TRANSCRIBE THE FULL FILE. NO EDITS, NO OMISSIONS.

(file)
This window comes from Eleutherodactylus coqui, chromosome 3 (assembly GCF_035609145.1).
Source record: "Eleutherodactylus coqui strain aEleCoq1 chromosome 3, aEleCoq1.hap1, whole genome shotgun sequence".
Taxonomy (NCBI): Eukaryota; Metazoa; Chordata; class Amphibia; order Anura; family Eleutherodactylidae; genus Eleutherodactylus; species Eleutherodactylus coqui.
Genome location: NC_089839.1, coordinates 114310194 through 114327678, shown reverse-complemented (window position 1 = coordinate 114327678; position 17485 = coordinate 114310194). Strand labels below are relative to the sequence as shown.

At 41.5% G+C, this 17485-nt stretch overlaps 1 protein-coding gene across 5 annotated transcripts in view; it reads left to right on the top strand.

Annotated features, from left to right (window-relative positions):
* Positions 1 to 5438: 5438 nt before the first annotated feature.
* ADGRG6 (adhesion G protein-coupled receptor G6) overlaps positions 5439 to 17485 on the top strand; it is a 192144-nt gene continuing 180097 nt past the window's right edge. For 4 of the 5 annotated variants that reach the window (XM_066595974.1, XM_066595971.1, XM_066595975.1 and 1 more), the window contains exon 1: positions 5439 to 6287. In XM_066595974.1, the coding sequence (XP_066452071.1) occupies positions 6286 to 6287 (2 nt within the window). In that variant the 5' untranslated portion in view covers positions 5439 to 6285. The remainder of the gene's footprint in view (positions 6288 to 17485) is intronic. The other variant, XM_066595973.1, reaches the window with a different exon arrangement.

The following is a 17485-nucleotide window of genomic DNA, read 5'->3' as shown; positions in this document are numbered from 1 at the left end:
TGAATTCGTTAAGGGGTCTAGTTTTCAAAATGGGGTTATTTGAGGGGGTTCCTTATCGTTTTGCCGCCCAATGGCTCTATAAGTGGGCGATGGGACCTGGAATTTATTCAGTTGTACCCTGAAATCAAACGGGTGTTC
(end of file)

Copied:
This window comes from Eleutherodactylus coqui, chromosome 3 (assembly GCF_035609145.1).
Source record: "Eleutherodactylus coqui strain aEleCoq1 chromosome 3, aEleCoq1.hap1, whole genome shotgun sequence".
Taxonomy (NCBI): Eukaryota; Metazoa; Chordata; class Amphibia; order Anura; family Eleutherodactylidae; genus Eleutherodactylus; species Eleutherodactylus coqui.
Genome location: NC_089839.1, coordinates 114310194 through 114327678, shown reverse-complemented (window position 1 = coordinate 114327678; position 17485 = coordinate 114310194). Strand labels below are relative to the sequence as shown.

At 41.5% G+C, this 17485-nt stretch overlaps 1 protein-coding gene across 5 annotated transcripts in view; it reads left to right on the top strand.

Annotated features, from left to right (window-relative positions):
* Positions 1 to 5438: 5438 nt before the first annotated feature.
* ADGRG6 (adhesion G protein-coupled receptor G6) overlaps positions 5439 to 17485 on the top strand; it is a 192144-nt gene continuing 180097 nt past the window's right edge. For 4 of the 5 annotated variants that reach the window (XM_066595974.1, XM_066595971.1, XM_066595975.1 and 1 more), the window contains exon 1: positions 5439 to 6287. In XM_066595974.1, the coding sequence (XP_066452071.1) occupies positions 6286 to 6287 (2 nt within the window). In that variant the 5' untranslated portion in view covers positions 5439 to 6285. The remainder of the gene's footprint in view (positions 6288 to 17485) is intronic. The other variant, XM_066595973.1, reaches the window with a different exon arrangement.

The following is a 17485-nucleotide window of genomic DNA, read 5'->3' as shown; positions in this document are numbered from 1 at the left end:
TGAATTCGTTAAGGGGTCTAGTTTTCAAAATGGGGTTATTTGAGGGGGTTCCTTATCGTTTTGCCGCCCAATGGCTCTATAAGTGGGCGATGGGACCTGGAATTTATTCAGTTGTACCCTGAAATCAAACGGGTGTTC